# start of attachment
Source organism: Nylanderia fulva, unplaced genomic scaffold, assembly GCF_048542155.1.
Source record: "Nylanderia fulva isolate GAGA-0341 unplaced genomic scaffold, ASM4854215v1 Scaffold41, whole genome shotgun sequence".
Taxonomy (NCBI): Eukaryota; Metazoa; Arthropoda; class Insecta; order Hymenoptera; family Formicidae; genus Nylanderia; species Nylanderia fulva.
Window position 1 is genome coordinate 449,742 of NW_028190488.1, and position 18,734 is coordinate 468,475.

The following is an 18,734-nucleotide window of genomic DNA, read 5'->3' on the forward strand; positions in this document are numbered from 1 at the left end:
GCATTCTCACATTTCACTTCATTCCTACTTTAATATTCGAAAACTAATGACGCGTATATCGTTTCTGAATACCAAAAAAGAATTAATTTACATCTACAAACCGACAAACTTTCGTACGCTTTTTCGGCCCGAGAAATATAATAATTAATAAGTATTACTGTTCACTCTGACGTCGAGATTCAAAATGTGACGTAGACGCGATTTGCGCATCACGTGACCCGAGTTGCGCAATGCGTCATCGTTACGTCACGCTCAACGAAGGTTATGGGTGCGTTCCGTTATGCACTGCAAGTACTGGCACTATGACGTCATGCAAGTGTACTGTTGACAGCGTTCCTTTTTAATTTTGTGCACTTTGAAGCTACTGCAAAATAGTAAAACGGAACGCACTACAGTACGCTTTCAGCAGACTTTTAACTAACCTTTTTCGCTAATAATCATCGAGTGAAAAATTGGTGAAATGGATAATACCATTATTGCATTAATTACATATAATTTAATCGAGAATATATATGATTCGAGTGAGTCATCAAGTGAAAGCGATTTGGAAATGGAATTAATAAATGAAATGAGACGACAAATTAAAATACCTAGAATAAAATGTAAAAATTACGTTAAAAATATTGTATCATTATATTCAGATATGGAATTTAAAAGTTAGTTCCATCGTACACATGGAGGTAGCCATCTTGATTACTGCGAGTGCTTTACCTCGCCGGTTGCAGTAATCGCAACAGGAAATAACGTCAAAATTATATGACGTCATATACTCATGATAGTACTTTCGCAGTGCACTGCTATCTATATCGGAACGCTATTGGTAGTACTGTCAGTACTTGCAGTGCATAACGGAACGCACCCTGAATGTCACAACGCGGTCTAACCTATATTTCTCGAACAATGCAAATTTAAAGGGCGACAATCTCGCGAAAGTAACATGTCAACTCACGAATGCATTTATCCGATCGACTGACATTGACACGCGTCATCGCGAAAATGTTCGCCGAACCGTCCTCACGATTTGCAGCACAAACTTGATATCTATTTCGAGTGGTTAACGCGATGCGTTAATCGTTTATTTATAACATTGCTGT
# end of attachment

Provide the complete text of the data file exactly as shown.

Source organism: Nylanderia fulva, unplaced genomic scaffold, assembly GCF_048542155.1.
Source record: "Nylanderia fulva isolate GAGA-0341 unplaced genomic scaffold, ASM4854215v1 Scaffold41, whole genome shotgun sequence".
Taxonomy (NCBI): Eukaryota; Metazoa; Arthropoda; class Insecta; order Hymenoptera; family Formicidae; genus Nylanderia; species Nylanderia fulva.
Window position 1 is genome coordinate 449,742 of NW_028190488.1, and position 18,734 is coordinate 468,475.

The following is an 18,734-nucleotide window of genomic DNA, read 5'->3' on the forward strand; positions in this document are numbered from 1 at the left end:
GCATTCTCACATTTCACTTCATTCCTACTTTAATATTCGAAAACTAATGACGCGTATATCGTTTCTGAATACCAAAAAAGAATTAATTTACATCTACAAACCGACAAACTTTCGTACGCTTTTTCGGCCCGAGAAATATAATAATTAATAAGTATTACTGTTCACTCTGACGTCGAGATTCAAAATGTGACGTAGACGCGATTTGCGCATCACGTGACCCGAGTTGCGCAATGCGTCATCGTTACGTCACGCTCAACGAAGGTTATGGGTGCGTTCCGTTATGCACTGCAAGTACTGGCACTATGACGTCATGCAAGTGTACTGTTGACAGCGTTCCTTTTTAATTTTGTGCACTTTGAAGCTACTGCAAAATAGTAAAACGGAACGCACTACAGTACGCTTTCAGCAGACTTTTAACTAACCTTTTTCGCTAATAATCATCGAGTGAAAAATTGGTGAAATGGATAATACCATTATTGCATTAATTACATATAATTTAATCGAGAATATATATGATTCGAGTGAGTCATCAAGTGAAAGCGATTTGGAAATGGAATTAATAAATGAAATGAGACGACAAATTAAAATACCTAGAATAAAATGTAAAAATTACGTTAAAAATATTGTATCATTATATTCAGATATGGAATTTAAAAGTTAGTTCCATCGTACACATGGAGGTAGCCATCTTGATTACTGCGAGTGCTTTACCTCGCCGGTTGCAGTAATCGCAACAGGAAATAACGTCAAAATTATATGACGTCATATACTCATGATAGTACTTTCGCAGTGCACTGCTATCTATATCGGAACGCTATTGGTAGTACTGTCAGTACTTGCAGTGCATAACGGAACGCACCCTGAATGTCACAACGCGGTCTAACCTATATTTCTCGAACAATGCAAATTTAAAGGGCGACAATCTCGCGAAAGTAACATGTCAACTCACGAATGCATTTATCCGATCGACTGACATTGACACGCGTCATCGCGAAAATGTTCGCCGAACCGTCCTCACGATTTGCAGCACAAACTTGATATCTATTTCGAGTGGTTAACGCGATGCGTTAATCGTTTATTTATAACATTGCTGT